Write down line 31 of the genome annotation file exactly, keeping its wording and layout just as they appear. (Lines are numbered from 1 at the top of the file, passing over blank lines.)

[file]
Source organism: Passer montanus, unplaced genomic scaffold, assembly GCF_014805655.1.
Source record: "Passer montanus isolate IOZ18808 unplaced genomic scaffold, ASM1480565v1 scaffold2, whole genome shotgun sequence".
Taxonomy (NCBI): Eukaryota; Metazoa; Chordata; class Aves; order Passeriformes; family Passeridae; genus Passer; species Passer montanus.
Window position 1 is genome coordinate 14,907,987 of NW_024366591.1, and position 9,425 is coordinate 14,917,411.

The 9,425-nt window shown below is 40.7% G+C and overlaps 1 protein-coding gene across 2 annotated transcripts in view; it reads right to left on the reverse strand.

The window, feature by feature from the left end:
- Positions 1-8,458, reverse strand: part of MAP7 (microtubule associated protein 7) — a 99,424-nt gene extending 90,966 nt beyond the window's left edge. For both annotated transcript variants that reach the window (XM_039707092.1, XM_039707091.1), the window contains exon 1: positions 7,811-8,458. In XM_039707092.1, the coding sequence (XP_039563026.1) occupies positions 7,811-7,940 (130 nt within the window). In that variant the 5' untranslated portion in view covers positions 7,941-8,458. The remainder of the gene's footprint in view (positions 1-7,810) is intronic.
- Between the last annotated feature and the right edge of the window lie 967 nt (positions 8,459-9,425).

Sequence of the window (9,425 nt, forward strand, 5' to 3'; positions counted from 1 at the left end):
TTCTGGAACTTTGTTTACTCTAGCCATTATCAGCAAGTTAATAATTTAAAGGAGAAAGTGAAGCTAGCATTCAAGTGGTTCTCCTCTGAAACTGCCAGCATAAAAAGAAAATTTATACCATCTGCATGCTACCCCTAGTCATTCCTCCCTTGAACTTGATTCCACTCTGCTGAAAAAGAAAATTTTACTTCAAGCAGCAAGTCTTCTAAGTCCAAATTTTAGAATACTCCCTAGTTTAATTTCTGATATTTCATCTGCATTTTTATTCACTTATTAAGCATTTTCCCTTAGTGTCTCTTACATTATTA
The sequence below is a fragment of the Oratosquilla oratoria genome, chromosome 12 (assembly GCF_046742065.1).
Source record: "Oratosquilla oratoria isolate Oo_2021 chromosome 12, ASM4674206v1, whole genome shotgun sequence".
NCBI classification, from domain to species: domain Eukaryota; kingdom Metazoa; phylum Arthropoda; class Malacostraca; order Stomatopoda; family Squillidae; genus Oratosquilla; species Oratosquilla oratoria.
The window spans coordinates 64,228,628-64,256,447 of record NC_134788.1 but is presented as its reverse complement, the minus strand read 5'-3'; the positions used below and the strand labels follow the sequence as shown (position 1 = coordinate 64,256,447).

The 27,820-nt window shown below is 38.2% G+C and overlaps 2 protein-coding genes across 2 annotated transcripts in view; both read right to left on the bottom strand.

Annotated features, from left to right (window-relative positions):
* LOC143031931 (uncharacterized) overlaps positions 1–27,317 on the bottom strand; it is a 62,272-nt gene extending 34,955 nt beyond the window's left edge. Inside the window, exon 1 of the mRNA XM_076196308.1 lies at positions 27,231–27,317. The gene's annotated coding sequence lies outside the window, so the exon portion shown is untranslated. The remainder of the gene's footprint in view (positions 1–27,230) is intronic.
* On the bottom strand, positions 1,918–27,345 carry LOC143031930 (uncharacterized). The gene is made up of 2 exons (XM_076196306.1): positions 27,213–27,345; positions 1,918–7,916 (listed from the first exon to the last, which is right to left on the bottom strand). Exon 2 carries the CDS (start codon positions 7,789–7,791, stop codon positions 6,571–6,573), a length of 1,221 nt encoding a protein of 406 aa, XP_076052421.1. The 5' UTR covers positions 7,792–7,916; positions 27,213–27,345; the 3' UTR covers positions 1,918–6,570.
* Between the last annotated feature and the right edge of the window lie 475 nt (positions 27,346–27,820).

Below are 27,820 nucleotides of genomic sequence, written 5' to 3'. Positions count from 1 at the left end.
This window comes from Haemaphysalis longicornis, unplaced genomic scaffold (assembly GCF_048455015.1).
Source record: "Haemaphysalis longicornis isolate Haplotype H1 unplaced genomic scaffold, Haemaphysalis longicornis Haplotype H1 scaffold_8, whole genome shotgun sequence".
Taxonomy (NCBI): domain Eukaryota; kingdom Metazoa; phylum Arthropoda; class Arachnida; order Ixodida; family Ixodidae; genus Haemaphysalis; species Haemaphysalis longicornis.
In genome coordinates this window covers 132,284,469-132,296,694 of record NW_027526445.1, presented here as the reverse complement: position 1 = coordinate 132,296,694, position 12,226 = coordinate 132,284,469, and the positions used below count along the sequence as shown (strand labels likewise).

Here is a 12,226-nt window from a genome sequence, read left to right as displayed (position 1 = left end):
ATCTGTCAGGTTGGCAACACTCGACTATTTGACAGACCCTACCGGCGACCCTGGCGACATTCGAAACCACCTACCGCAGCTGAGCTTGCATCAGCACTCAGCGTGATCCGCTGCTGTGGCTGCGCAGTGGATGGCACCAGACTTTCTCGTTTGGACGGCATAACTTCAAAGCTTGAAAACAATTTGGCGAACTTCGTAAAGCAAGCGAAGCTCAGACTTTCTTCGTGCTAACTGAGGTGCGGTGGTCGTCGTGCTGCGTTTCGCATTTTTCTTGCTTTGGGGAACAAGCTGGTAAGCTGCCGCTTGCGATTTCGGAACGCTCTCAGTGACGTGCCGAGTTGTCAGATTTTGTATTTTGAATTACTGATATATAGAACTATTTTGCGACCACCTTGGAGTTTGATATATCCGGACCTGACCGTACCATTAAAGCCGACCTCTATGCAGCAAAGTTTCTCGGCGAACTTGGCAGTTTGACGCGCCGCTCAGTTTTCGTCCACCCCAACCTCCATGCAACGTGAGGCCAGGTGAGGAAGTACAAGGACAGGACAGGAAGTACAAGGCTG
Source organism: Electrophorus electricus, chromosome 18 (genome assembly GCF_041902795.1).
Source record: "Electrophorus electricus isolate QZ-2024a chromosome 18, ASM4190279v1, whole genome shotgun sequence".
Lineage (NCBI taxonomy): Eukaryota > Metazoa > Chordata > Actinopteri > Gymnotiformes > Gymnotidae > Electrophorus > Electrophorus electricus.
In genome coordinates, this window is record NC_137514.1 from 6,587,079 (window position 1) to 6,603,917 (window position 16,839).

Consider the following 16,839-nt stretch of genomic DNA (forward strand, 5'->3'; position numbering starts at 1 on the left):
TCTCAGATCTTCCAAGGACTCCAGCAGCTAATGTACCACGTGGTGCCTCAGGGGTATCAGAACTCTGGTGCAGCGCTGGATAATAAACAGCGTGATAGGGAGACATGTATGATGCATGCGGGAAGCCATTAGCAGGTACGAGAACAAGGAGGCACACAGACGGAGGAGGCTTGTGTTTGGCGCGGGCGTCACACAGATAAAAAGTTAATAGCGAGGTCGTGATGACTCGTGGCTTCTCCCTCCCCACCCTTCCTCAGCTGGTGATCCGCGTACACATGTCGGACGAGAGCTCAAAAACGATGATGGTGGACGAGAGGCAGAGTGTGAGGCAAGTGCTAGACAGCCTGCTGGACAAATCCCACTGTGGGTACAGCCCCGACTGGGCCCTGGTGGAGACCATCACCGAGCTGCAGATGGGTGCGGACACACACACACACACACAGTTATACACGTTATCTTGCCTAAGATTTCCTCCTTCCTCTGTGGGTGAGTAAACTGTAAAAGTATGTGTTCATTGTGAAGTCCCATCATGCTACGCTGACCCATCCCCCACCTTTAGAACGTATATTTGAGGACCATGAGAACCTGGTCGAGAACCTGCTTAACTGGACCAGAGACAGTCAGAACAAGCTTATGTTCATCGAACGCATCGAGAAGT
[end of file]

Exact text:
Consider the following 16,839-nt stretch of genomic DNA (forward strand, 5'->3'; position numbering starts at 1 on the left):